After transferring to 142 Squadron, John had two training flights with Sqn Ldr Basil Jones in KB408 (J for John) on November 28th (NFT) and 29th. The forty-five minute flight on the 29th was a new form of training intended to prepare the squadron for daylight formation bombing. They flew their first mission together in the same aircraft on the night of November 29th. The aircraft (a Canadian-built B Mk. XXV) took off at 19:24 as part of the main force of 67 aircraft sent to bomb Hanover, carrying 4 x 500lb GP bombs. The weather was mainly clear with some stratocumulus cloud which topped out at 8,000 ft. Their bombs were dropped from a height of 23,000 feet at 21:09, with most of the bombing being concentrated on the main target. They encountered only a few searchlights, which increased in number during the attack, but no German fighters were seen. They landed safely back at base at 22:07.

The only other event of note was the arrival at Gransden Lodge on November 30th of F/O W.K. “Bill” Brown. Although John and Bill never flew any operations together, they spent a lot of non-operational time in each other’s company, and they both loved flying. At the end of the war in Europe, they formally teamed up to go to the Japanese War, but the war ended before they were posted overseas and they ended up flying together in 1409 Meteorological Flight of the Pathfinder Force from September 1945 until March 1946. That period will be the subject of a future instalment of John’s diary.

The next instalment of John’s diary will be posted soon.

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13 thoughts on “The Wartime Diaries of a Mosquito Navigator – Part 2”

  1. Tjerk Karsijns

    Good evening from the Netherlands.
    Leicester Smith and William Lane were in the 128 squadron in March 1945.
    Above my village Roden, in the North of the Netherlands, they collided with the Mosquito RV 326 of Gordon Hudson and Maurice Gant. It happened in the evening of March 27 1945.
    Smith and Lane ( MM 202) could return home. Hudson and Gant crashed. They are buried in the village Zevenhuizen.
    I have written a book about the crash. The whole story is complete. If someone should want to know more about the crash, they can mail to me.
    Best wishes, Tjerk Karsijns, Roden, Netherlands.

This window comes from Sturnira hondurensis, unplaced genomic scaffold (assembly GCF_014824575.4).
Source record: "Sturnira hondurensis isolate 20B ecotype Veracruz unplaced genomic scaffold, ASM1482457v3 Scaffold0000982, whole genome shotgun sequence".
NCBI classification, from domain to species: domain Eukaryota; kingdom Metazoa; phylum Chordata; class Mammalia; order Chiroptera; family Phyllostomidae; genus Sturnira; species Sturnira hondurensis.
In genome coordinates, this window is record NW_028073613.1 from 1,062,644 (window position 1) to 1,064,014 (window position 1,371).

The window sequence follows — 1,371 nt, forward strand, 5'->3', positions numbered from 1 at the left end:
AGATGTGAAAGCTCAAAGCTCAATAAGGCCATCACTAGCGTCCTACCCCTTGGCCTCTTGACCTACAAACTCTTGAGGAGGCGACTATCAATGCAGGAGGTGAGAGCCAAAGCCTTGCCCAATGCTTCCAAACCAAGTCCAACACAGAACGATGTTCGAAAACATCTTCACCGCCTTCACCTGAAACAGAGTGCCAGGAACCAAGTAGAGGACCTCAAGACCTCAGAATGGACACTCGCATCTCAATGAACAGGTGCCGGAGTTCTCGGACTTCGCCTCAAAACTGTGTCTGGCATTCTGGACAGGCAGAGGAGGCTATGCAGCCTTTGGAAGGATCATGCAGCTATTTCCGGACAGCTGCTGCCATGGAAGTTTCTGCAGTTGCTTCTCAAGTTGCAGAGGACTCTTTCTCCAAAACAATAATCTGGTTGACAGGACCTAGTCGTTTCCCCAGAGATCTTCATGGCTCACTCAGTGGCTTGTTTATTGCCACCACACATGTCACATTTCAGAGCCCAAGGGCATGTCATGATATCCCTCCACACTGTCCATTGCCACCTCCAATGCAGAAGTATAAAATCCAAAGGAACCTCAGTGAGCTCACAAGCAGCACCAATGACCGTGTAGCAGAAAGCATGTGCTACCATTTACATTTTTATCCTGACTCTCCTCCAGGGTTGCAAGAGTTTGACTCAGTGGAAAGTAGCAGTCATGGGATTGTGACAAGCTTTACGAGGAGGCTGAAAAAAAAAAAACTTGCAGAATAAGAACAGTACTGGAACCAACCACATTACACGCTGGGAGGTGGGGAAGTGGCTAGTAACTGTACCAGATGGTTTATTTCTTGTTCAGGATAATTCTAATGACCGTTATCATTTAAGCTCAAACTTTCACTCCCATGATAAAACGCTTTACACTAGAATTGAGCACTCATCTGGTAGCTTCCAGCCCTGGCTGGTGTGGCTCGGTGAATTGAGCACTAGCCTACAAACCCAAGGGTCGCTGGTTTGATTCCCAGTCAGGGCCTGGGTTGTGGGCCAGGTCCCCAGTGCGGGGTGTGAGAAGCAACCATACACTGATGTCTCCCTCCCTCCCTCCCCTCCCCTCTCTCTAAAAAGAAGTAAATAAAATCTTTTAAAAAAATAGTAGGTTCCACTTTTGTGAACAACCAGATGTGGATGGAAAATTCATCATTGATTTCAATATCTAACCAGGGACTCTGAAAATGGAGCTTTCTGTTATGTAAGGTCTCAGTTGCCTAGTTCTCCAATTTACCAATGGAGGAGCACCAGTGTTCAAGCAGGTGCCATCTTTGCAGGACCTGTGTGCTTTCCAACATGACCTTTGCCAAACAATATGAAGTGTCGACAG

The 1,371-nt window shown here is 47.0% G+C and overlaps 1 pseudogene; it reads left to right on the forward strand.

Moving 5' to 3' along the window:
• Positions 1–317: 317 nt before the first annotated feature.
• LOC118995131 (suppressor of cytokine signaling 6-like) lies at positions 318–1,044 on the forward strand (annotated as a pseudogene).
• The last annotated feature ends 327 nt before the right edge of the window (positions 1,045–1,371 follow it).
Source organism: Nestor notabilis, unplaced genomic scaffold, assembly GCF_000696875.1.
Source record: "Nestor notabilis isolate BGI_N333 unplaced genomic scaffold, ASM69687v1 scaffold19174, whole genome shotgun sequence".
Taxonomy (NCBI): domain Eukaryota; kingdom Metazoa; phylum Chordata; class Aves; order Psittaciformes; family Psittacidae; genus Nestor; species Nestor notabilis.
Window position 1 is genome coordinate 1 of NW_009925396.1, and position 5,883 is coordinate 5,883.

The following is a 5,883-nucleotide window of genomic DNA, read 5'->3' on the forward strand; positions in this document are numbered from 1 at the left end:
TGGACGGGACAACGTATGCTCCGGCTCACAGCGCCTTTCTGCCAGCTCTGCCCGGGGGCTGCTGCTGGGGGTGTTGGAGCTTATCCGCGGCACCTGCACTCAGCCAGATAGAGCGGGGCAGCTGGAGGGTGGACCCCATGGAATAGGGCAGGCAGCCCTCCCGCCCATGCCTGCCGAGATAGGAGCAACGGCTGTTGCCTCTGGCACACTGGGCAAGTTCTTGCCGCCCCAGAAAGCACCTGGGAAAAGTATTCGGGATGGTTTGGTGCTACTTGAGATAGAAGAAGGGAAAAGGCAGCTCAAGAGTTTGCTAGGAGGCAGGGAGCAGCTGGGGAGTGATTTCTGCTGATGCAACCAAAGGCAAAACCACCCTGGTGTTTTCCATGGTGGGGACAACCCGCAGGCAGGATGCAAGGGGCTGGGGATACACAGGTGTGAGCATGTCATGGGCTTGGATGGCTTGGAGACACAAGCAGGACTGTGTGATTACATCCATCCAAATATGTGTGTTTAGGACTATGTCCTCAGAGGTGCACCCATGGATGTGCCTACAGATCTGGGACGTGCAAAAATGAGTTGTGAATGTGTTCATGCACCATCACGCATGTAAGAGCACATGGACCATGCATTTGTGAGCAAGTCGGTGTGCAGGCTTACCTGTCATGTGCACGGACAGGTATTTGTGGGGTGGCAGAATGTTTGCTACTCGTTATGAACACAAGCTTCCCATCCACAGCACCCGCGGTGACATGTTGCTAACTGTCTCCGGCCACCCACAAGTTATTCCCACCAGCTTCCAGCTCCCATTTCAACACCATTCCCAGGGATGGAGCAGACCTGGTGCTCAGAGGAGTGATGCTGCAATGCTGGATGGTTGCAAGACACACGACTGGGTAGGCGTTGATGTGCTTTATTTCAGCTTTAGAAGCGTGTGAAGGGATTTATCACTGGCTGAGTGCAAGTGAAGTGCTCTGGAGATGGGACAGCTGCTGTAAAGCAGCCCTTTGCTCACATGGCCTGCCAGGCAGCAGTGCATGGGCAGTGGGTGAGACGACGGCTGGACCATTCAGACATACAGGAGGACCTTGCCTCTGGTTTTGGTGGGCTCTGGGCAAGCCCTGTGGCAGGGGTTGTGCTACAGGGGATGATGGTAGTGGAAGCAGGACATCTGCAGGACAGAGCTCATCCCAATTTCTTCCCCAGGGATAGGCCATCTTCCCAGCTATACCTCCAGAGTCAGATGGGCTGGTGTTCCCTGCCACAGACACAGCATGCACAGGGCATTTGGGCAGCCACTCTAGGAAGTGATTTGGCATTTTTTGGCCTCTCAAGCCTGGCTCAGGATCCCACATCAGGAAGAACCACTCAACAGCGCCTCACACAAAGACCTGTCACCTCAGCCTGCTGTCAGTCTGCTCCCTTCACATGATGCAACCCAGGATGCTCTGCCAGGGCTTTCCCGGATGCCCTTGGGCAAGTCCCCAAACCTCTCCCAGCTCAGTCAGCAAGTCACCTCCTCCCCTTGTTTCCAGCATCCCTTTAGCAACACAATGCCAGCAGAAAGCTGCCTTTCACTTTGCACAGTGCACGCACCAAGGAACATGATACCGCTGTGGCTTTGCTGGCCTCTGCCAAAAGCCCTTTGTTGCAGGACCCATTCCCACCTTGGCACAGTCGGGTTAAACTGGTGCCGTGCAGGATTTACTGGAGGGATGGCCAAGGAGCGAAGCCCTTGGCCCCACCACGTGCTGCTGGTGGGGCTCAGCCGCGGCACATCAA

1. People's Mosquito

      Hi Tjerk,

      Many thanks for your contact regarding the loss of RV326 and MM202 – we would be most interested in hearing more and i have emailed you direct to pick up the conversation.

      Look forward to hearing more,
      Stewart Charman
      Communications Director

  2. People's Mosquito

    Hello Paul please email your request to and we can pass this onto our tame engineer and Mosquito expert Ross to see what we can find in our archives. If you know the squadron he was serving in at the time that can help?

    Also please post that request on our Facebook group – there may be one of our few thousand followers has the answer for you.

    1. People's Mosquito

      Hello Terry, thanks for your comment. We made a conscious decision to use social media from the outset – Twitter, Facebook, Google+ and LinkedIn in place of the more traditional newsletter. Anything that would have gone in a newsletter or news sheet is posted as it happens, with the intention that we share information more quickly and contact between us and our supporters is much more immediate and transparent. However we will soon be launching our club, an element of which will be a quarterly ‘newsletter’ of sorts – more of a summary of the quarter though. We will be announcing the club soon along with details on how to join and the benefits of membership.

      1. Hamish McGregor

        My GT Uncle, 30 missions in Wellingtons 37sqn and 50 in Mosquitoes 8grp 132? Sqn Bourne, although still driving and capable of flying, is not exactly computer literate so a news letter would be helpful.

        1. People's Mosquito